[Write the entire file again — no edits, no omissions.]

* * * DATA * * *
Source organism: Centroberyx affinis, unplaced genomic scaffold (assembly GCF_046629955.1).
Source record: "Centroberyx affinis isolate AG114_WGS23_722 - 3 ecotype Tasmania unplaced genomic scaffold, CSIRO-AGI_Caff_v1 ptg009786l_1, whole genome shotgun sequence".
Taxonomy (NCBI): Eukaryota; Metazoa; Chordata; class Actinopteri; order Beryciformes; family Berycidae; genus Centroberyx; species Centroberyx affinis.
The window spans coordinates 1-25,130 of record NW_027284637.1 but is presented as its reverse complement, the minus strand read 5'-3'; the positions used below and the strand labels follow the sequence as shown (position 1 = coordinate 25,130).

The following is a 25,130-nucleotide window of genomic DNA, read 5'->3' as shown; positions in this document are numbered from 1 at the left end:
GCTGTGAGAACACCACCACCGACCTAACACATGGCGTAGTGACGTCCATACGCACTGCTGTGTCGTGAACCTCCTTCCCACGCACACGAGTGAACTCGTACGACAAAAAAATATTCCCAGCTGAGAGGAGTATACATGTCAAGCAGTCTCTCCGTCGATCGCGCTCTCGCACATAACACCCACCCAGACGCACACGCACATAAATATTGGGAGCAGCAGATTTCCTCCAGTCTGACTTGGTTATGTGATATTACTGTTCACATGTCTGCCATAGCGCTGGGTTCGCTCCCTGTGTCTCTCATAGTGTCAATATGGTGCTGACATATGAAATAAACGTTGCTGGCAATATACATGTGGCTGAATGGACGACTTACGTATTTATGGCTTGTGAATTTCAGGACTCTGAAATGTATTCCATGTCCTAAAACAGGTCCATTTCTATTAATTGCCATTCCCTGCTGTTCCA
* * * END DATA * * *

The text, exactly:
Source organism: Centroberyx affinis, unplaced genomic scaffold (assembly GCF_046629955.1).
Source record: "Centroberyx affinis isolate AG114_WGS23_722 - 3 ecotype Tasmania unplaced genomic scaffold, CSIRO-AGI_Caff_v1 ptg009786l_1, whole genome shotgun sequence".
Taxonomy (NCBI): Eukaryota; Metazoa; Chordata; class Actinopteri; order Beryciformes; family Berycidae; genus Centroberyx; species Centroberyx affinis.
The window spans coordinates 1-25,130 of record NW_027284637.1 but is presented as its reverse complement, the minus strand read 5'-3'; the positions used below and the strand labels follow the sequence as shown (position 1 = coordinate 25,130).

The following is a 25,130-nucleotide window of genomic DNA, read 5'->3' as shown; positions in this document are numbered from 1 at the left end:
GCTGTGAGAACACCACCACCGACCTAACACATGGCGTAGTGACGTCCATACGCACTGCTGTGTCGTGAACCTCCTTCCCACGCACACGAGTGAACTCGTACGACAAAAAAATATTCCCAGCTGAGAGGAGTATACATGTCAAGCAGTCTCTCCGTCGATCGCGCTCTCGCACATAACACCCACCCAGACGCACACGCACATAAATATTGGGAGCAGCAGATTTCCTCCAGTCTGACTTGGTTATGTGATATTACTGTTCACATGTCTGCCATAGCGCTGGGTTCGCTCCCTGTGTCTCTCATAGTGTCAATATGGTGCTGACATATGAAATAAACGTTGCTGGCAATATACATGTGGCTGAATGGACGACTTACGTATTTATGGCTTGTGAATTTCAGGACTCTGAAATGTATTCCATGTCCTAAAACAGGTCCATTTCTATTAATTGCCATTCCCTGCTGTTCCA